- Employees should wear cloth face coverings over nose and mouth when social distancing (at least 6 feet) may be difficult.
- Encourage frequent hand hygiene and provide alcohol-based hand sanitizer and hand washing stations.
- Adjust processes to maintain social distancing (6 feet between employees).
- Stagger shifts, breaks, meals to maintain social distancing (6 feet between employees).
- Provide regular updates, education, and training for employees about protections from COVID-19.
- Require reporting of any employee illness and COVID-19 positive cases in employee’s household to supervisor.
- Implement flexible sick leave policies to allow employees to stay at home when sick or to care for a sick family member.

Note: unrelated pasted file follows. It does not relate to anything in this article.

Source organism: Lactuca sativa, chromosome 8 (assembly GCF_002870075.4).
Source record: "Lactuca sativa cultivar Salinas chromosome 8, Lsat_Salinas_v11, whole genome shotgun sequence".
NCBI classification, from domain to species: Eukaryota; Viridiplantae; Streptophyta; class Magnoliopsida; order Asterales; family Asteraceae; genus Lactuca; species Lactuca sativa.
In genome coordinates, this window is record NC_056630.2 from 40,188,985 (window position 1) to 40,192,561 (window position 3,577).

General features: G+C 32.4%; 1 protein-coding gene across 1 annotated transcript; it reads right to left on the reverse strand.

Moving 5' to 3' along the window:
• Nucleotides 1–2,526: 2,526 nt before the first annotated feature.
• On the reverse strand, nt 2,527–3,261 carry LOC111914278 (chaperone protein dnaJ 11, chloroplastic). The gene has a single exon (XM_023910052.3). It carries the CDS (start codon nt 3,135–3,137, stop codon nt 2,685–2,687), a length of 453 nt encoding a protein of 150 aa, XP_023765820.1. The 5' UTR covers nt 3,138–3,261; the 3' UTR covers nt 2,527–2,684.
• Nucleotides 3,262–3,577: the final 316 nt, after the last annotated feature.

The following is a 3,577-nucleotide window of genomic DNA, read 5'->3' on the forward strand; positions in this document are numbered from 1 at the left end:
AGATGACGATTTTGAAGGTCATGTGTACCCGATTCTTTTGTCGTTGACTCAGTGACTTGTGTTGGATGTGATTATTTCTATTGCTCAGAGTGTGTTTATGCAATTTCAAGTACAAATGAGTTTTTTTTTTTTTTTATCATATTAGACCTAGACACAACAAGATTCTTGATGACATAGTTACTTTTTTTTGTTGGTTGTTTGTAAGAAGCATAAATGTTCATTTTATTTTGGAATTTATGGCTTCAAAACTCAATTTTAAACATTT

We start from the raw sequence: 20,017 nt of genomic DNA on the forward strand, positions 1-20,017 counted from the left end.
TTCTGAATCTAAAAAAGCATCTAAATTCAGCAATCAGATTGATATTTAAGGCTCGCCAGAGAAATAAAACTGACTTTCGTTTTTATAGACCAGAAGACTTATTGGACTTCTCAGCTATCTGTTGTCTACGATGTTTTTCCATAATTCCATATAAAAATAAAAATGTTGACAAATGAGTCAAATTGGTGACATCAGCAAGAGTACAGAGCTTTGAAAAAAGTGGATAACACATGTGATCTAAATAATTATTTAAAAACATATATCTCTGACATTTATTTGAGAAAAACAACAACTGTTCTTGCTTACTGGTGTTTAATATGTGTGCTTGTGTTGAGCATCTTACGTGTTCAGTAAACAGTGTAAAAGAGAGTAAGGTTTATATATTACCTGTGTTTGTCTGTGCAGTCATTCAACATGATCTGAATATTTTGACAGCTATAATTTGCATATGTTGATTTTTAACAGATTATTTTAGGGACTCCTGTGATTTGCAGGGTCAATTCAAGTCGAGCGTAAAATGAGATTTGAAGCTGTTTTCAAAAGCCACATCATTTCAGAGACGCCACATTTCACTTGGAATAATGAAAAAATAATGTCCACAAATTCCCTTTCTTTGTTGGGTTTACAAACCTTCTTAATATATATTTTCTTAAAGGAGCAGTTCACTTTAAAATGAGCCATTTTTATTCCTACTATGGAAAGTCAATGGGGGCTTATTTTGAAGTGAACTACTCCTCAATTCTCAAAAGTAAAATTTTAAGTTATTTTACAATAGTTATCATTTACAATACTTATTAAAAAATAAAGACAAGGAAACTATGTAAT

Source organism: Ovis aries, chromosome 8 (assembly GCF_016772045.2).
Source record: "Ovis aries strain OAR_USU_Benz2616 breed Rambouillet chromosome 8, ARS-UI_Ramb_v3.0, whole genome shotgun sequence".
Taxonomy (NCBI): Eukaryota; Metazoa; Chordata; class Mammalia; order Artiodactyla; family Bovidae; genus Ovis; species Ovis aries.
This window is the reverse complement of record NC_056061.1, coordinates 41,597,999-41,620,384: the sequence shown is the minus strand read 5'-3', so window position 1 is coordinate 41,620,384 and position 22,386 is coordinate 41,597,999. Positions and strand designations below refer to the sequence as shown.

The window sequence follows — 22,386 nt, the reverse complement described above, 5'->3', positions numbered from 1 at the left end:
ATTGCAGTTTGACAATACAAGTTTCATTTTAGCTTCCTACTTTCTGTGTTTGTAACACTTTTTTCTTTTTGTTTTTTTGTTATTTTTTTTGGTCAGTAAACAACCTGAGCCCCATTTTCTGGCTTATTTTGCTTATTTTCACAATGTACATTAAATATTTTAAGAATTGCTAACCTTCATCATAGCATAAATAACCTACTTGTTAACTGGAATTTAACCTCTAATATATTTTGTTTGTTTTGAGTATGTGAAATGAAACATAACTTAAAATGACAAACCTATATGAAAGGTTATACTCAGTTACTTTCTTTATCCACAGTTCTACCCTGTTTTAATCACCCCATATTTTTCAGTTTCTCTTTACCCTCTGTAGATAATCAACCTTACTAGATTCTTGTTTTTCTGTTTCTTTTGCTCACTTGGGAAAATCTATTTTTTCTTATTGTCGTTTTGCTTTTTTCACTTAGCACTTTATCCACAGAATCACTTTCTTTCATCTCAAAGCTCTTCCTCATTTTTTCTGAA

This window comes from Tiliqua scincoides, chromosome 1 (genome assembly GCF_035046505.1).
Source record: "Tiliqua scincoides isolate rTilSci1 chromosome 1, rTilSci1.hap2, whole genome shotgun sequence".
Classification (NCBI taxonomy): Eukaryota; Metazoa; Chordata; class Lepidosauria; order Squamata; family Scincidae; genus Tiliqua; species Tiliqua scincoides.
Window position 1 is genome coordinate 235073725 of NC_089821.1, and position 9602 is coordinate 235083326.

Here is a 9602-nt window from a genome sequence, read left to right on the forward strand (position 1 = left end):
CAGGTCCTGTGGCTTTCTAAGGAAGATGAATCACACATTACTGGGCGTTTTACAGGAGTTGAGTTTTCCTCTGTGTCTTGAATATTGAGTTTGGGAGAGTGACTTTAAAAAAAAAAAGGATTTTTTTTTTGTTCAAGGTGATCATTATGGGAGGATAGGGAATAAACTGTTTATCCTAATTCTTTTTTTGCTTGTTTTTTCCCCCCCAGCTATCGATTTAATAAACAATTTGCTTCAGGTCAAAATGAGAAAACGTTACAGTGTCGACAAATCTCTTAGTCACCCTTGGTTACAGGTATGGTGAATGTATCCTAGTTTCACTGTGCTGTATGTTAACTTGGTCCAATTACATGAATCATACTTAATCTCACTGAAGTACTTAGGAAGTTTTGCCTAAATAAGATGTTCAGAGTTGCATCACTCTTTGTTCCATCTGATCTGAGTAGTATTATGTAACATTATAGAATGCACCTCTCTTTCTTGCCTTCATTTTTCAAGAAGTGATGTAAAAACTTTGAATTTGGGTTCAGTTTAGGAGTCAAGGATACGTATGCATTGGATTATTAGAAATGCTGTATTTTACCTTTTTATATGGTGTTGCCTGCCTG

- Prohibit congregating in break rooms or common areas to allow safe social distancing (6 feet at all times).
- Restrict interaction between employees and outside visitors, including implementing touchless receiving practices if possible.
- Erect impermeable barriers to limit contact with others, whenever possible.
- Require sanitization of equipment and/or workspace areas at beginning, middle and end of shifts, particularly in “high touch” areas, as feasible.
As listed above, the Manufacturing Guidance requires strict adherence to CDC and OSHA guidance. Businesses must also comply with guidance from the Equal Employment Opportunity Commission (EEOC) and the US Food and Drug Administration (FDA). Employers should also follow all wage and hour laws and regulations and other employment laws that relate to the workplace.